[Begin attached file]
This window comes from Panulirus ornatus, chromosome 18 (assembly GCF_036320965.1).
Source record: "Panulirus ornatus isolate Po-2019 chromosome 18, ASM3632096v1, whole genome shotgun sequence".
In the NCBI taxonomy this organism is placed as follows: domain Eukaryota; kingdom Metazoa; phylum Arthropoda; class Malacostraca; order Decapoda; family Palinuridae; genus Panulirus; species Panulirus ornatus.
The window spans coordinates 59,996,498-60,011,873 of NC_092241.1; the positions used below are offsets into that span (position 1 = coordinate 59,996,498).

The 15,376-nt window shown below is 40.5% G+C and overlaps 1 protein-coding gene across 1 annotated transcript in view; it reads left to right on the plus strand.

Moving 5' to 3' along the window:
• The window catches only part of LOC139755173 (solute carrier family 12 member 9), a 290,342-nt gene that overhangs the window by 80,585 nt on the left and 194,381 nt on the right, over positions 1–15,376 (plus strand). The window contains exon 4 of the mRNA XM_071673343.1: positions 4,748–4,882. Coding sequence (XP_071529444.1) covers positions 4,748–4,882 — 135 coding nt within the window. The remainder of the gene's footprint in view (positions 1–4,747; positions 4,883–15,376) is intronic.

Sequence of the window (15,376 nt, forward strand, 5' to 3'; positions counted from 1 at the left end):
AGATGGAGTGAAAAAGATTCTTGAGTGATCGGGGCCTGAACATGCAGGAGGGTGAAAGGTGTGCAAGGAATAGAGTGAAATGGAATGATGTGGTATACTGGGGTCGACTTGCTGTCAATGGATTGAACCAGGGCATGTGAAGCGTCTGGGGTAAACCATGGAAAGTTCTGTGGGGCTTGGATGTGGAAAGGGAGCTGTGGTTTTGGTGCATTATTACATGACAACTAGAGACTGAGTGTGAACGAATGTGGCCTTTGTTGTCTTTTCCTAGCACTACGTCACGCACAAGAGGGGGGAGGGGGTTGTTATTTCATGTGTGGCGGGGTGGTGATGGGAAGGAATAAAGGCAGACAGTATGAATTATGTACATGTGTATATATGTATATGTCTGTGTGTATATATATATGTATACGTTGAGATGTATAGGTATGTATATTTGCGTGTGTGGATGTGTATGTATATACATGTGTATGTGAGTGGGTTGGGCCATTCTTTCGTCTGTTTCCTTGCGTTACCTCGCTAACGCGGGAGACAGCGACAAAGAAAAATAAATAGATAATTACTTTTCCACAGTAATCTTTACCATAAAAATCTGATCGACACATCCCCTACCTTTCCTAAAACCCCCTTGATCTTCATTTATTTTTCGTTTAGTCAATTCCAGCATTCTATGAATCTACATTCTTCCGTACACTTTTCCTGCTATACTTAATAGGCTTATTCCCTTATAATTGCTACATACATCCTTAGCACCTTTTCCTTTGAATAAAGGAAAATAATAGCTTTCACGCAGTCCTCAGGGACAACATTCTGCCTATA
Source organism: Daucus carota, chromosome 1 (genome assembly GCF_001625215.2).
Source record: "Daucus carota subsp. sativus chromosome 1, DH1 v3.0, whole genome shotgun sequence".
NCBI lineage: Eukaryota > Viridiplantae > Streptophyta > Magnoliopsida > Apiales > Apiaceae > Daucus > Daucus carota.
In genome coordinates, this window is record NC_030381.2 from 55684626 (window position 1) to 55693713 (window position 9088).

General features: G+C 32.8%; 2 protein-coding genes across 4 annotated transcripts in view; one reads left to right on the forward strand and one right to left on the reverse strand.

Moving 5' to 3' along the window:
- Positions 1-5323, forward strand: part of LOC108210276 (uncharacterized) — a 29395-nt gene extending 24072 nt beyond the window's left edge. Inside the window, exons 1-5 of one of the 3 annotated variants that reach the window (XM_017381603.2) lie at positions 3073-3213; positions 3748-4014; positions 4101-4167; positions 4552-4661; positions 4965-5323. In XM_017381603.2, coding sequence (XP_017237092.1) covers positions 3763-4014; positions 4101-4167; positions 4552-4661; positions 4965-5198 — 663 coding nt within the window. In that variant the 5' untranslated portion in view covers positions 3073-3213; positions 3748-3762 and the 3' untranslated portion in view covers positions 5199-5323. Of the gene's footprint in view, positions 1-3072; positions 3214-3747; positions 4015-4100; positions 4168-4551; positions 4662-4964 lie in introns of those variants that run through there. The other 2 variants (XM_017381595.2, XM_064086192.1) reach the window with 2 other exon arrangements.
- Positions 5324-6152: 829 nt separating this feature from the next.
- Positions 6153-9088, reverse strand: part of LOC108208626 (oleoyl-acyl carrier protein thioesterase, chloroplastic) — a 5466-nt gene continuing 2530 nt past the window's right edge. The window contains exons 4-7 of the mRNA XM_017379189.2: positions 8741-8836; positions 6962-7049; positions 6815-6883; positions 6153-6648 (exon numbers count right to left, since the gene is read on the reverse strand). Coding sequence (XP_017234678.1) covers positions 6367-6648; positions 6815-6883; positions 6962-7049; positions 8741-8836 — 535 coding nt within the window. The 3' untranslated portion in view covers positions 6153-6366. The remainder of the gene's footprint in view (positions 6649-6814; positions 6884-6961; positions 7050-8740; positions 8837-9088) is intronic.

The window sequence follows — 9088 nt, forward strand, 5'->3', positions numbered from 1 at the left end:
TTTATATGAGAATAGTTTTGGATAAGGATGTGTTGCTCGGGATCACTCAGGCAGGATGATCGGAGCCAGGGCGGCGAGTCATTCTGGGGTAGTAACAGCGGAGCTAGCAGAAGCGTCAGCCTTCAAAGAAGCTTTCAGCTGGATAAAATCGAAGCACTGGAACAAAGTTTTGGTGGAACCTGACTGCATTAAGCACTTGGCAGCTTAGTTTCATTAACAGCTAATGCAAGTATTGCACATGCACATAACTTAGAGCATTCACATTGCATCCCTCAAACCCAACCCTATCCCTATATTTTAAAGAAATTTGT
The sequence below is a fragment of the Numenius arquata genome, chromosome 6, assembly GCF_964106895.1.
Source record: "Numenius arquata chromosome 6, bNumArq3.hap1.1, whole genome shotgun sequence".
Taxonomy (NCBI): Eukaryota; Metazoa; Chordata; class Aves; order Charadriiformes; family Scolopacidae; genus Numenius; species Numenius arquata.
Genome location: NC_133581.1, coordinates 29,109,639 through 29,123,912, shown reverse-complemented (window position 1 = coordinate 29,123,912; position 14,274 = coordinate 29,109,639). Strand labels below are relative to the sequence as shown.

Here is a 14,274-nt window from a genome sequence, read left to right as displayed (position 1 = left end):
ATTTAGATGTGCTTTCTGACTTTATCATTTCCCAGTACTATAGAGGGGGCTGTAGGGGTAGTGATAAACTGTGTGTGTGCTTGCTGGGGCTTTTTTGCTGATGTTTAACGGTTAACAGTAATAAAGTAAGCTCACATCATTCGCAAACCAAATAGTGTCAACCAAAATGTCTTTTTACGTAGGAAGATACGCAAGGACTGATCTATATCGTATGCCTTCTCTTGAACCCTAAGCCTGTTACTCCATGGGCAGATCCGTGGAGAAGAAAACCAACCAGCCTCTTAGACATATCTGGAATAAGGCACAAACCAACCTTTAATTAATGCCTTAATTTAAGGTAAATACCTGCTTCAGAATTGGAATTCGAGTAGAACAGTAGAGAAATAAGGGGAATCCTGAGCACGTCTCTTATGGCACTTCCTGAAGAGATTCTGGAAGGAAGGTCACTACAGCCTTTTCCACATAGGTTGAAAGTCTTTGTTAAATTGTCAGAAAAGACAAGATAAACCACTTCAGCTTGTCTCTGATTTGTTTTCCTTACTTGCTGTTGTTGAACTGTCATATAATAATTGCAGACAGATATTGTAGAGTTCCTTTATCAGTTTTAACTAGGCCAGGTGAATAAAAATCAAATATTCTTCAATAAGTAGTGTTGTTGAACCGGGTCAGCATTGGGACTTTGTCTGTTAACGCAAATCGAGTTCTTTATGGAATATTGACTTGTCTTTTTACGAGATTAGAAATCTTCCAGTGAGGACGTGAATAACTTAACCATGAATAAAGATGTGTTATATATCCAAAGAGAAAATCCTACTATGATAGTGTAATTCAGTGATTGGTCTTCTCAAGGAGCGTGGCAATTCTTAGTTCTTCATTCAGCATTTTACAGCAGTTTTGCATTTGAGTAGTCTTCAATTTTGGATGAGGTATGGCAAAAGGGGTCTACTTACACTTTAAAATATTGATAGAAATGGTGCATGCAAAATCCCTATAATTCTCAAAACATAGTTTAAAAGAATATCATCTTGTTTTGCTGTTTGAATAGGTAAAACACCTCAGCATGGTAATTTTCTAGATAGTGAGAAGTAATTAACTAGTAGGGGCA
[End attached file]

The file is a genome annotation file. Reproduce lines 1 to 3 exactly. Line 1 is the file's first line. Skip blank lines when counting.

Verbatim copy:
This window comes from Panulirus ornatus, chromosome 18 (assembly GCF_036320965.1).
Source record: "Panulirus ornatus isolate Po-2019 chromosome 18, ASM3632096v1, whole genome shotgun sequence".
In the NCBI taxonomy this organism is placed as follows: domain Eukaryota; kingdom Metazoa; phylum Arthropoda; class Malacostraca; order Decapoda; family Palinuridae; genus Panulirus; species Panulirus ornatus.